Leslie Rivver, Blackberries and Cream—Juvenile Fiction
Sydney Lea, What’s the Story? Reflections on a Life Grown Long—Essays

“The 2015 INDIEFAB finalist selection process is as inspiring as it is rigorous,” said Victoria Sutherland, publisher of Foreword Reviews magazine. “The strength of this list of finalists is further proof that small, independent publishers are taking their rightful place as the new driving force of the entire publishing industry.”

GWPIndieFabFinalists

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Please welcome, ANNA MULLEN, Marketing and Outreach Coordinator, Assistant Editor!

AnnaMullenAnna is a poet, naturalist, and aspiring morning person from the suburban foothills of the North Carolina Appalachians. She has special love for writings about the sea, speculative fiction, animal consciousness, psychologies of climate change, and queer ecology. She studied Environmental Literature at Middlebury College and as a poetry fellow at Bread Loaf Orion’s Environmental Writers’ Conference. Most recently she served as Treleven, Inc.’s writer-in-residence, working on poetic and scientific sketches of their sheep flock in New Haven, VT.

Thanks for taking the time to help support our growing list!

We are dedicated to the “LOCALVORE” movement in bookselling.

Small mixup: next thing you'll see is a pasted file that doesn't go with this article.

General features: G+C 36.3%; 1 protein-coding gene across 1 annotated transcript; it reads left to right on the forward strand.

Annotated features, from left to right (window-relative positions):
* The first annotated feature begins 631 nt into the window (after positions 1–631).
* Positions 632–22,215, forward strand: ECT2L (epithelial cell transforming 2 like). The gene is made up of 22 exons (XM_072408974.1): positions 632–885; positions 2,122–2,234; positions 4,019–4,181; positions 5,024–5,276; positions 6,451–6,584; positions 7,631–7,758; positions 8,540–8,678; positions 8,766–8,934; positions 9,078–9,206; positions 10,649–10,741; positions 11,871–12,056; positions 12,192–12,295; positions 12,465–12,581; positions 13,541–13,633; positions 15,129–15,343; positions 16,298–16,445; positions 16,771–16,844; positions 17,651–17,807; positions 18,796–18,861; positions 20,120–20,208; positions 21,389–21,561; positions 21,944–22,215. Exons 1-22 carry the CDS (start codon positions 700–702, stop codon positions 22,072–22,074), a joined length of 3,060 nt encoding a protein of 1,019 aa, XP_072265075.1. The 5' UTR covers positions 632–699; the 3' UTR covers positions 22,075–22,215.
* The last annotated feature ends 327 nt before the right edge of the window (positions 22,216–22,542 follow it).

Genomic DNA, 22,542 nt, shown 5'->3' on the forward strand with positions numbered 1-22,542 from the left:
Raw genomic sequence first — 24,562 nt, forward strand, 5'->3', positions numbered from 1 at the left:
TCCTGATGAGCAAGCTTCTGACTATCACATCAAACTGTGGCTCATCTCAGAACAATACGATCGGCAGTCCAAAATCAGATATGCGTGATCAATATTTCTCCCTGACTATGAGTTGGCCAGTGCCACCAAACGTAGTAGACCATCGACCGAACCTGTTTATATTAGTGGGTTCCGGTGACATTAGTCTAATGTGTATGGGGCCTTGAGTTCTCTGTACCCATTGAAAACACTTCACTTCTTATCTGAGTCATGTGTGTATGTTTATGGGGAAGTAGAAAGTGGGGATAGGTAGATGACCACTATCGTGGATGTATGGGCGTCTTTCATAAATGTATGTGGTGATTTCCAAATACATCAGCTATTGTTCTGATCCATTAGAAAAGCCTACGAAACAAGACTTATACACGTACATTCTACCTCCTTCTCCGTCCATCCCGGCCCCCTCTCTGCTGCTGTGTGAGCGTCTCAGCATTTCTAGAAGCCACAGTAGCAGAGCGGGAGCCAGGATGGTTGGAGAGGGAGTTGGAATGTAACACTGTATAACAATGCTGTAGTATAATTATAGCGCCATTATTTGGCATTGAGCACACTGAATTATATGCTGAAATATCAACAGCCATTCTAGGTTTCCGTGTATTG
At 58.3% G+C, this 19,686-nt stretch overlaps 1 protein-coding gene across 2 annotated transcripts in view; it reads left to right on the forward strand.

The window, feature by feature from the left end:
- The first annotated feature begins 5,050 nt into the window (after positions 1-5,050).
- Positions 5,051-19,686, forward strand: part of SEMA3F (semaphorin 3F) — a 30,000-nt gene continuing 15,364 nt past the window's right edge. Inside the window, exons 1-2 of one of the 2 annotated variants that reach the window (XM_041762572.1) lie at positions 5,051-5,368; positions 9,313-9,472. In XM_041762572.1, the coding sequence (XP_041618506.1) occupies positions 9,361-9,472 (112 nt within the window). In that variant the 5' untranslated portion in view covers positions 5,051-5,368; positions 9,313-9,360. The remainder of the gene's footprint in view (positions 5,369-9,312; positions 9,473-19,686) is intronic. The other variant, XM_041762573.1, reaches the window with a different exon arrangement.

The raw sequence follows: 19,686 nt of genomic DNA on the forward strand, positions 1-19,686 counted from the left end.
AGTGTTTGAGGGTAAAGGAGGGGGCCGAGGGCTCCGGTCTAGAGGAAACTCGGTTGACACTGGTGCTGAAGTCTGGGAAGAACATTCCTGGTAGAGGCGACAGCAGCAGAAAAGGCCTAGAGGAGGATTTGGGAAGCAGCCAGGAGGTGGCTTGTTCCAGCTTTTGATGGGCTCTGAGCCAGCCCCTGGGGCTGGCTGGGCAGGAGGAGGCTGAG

A Special Offering from our Localvore Store

 GWPnewMastheadGreetings friends of GWP. . . now we have a store set up ON-LINE to order special editions, preorders, cards, posters, and more…. a community store, but on-line! This is a way to keep the “Localvore” movement going into publishing—shop local, right here in Vermont!


We are offering a selected series of So Little Time photographs that will be a treasure for our readers and supporters, too. Help us support our artists directly! Our f
eatured SPRING 2015 artist is First Nation’s photographer Neil Louie.

Neil Louie is a freelance photographer from Chilliwack, British Columbia, and graduate of the VAN Arts College Photography Program. Neil is the nephew of Chief Martin Louie, of the Nadleh Whut’en First Nation group in opposition of the Enbridge Northern Gateway Pipelines Project, a proposal to construct twin pipelines, running from Bruderheim, Alberta, to Kitimat, British Columbia. Groups like the Yinka Dene Alliance have been organized to campaign against the project.

We will donate 90% of the photo sale to Neil Louie (includes the gallery commission); 10% to the First Nation’s Tribal Council of the Nadler Whut’en band. Thanks for considering this beautiful image and Neil will be thrilled to make the sale. Here is the image, and the link:

online

 

New!  Notecards
These 5″ x 7″ notecards of each bird from The Bird Book are available through our online store, as single cards, or in a full group of 26! They are printed right in Brattleboro, Vermont on 100% post-consumer recycled paper, too.

The Bird Book is a children’s alphabet book by artist and educator Brian D. Cohen and writer Holiday Eames, created for their son, David.Each letter of the alphabet, in both uppercase and lowercase, corresponds to the bird illustrated on each page. The descriptions are a delight to read for inquisitive children and adults alike.

online

LOOK FOR OUR NEW LOCAVORE BOOK CSA THIS SUMMER! A BOOK A MONTH WITH AN ATTRACTIVE TOTE BAG  Click here to find out more and maybe even sign up.

Thanks for your support and being a GWP ‘localvore’ shopper!